Universal service is considered as a safety net for vulnerable end users (notably low-income households) and as a means to promote rural development, by ensuring that households located
in remote areas have access to communication services. Therefore, the impact of the socio pro-fessional group and of the type of area of living have been estimated. The jobit variable has 8 modalities, while the areait variable has 3 modalities: rural area or village, small or middle-sized town, and large town. There is no quantitative criterion to de ne the type of area. This is a qualitative variable based on the respondent perception.

Control variable

The group of socio-demographic variables, it, includes a continuous variable as well as a dummy variable indicating the ageit and the gender, womanit, of household is respondent in year t. The vector of socio-demographic characteristics is then: it = ageit; womanit: (7)
The second group of variables, it, controls for cross-country di erences by including country characteristics, measured at the NUTS 2 level, namely, the density of population, densit, which may a ect network costs, the unemployment rate, unemplit, and the gross domestic product per capita (gdpit), which may a ect the demand for communications services. Variables on the national level of mobile and xed telephones subscription per 100 inhabitants, mobile subit and f ixed subit, are also included. To take account of di erences between Eastern and Western countries, a dummy variable, EU15, identi es the rst 15 countries in the EU. These control variables are commonly used in the academic literature dealing with the use of information technologies.9 The vector of country characteristics is then: it = densit; unemplit; gdpit; mobile subit; f ixed subit; EU15it: (8)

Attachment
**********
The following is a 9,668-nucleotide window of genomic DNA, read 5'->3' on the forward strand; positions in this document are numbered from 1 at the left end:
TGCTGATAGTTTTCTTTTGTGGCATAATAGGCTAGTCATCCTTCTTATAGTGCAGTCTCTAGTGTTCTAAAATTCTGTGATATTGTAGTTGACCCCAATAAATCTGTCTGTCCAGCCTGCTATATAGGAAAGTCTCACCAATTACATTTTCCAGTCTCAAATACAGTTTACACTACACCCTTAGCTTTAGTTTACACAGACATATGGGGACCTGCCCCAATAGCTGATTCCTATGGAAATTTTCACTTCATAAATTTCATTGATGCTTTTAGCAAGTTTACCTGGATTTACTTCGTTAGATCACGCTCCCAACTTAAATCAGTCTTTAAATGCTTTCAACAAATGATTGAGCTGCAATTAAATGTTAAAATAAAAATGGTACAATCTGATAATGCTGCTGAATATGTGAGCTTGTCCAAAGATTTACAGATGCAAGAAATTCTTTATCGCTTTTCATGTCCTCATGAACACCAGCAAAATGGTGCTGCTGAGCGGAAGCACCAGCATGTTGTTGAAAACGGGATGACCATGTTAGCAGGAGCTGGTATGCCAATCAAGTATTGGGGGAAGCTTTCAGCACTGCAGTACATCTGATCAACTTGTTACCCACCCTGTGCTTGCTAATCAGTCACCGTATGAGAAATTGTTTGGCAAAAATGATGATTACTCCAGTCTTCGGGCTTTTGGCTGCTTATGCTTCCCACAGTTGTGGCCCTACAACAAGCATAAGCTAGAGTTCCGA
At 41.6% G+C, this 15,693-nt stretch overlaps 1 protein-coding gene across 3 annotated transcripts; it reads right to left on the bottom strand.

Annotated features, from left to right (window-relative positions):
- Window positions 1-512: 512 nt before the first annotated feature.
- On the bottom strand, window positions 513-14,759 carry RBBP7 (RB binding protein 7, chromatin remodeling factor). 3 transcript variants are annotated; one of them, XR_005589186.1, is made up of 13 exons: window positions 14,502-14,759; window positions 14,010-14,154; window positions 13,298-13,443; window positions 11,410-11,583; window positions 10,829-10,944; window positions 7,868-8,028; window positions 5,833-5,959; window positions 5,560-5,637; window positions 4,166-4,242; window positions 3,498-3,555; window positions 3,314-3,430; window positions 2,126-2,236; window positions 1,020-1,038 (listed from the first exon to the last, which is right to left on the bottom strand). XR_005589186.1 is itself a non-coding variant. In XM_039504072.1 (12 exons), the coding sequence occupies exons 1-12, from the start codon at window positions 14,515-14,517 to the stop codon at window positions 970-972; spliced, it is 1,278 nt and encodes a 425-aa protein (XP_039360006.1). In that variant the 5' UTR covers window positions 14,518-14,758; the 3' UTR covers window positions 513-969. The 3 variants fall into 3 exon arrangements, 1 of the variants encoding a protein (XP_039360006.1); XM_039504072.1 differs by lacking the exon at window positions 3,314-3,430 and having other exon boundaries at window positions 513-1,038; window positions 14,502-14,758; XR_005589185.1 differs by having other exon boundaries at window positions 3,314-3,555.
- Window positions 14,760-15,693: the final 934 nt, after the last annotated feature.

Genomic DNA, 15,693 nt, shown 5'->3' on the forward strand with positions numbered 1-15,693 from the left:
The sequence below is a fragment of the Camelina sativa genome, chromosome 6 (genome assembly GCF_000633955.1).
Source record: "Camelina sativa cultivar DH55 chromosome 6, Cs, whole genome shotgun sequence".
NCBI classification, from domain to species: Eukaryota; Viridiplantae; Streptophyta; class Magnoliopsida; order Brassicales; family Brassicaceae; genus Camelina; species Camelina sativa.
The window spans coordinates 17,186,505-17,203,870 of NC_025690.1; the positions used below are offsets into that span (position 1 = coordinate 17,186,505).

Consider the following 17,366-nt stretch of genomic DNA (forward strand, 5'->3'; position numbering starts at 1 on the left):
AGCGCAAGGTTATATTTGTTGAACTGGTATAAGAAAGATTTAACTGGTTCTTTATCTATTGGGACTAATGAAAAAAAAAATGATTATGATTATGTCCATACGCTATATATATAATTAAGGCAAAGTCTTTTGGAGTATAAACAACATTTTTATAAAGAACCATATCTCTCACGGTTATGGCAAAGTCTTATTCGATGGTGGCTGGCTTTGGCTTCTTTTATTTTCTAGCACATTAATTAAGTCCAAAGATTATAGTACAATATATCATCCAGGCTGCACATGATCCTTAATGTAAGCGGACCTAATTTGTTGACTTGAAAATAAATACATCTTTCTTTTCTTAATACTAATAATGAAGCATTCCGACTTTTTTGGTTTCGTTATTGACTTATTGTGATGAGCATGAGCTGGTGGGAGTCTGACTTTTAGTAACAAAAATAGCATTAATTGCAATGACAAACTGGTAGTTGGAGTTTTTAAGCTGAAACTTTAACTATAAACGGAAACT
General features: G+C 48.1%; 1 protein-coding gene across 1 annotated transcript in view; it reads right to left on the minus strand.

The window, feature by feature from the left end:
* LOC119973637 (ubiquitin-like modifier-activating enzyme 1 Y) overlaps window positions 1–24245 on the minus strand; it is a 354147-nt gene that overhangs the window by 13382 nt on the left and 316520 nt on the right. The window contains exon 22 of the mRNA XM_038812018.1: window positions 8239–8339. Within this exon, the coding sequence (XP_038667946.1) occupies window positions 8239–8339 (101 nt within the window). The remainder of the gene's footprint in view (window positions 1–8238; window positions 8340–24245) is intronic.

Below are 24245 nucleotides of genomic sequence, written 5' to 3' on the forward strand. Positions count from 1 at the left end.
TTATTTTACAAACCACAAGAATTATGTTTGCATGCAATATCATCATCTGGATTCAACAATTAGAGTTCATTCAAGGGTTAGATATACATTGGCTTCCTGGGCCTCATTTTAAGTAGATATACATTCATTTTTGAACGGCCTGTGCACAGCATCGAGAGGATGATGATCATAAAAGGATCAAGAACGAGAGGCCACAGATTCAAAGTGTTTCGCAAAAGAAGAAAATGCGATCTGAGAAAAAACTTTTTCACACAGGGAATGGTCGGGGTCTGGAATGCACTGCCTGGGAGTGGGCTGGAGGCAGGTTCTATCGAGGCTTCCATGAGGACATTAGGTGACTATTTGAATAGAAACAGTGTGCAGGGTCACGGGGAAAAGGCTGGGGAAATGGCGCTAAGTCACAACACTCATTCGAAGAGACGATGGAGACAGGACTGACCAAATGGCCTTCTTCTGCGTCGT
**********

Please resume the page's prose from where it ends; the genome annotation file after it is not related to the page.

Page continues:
Finally, four dummy variables have been created for the years 2005, 2006, 2007 and 2009 to take into account a potential time trend in the use of public payphones.

Estimation Results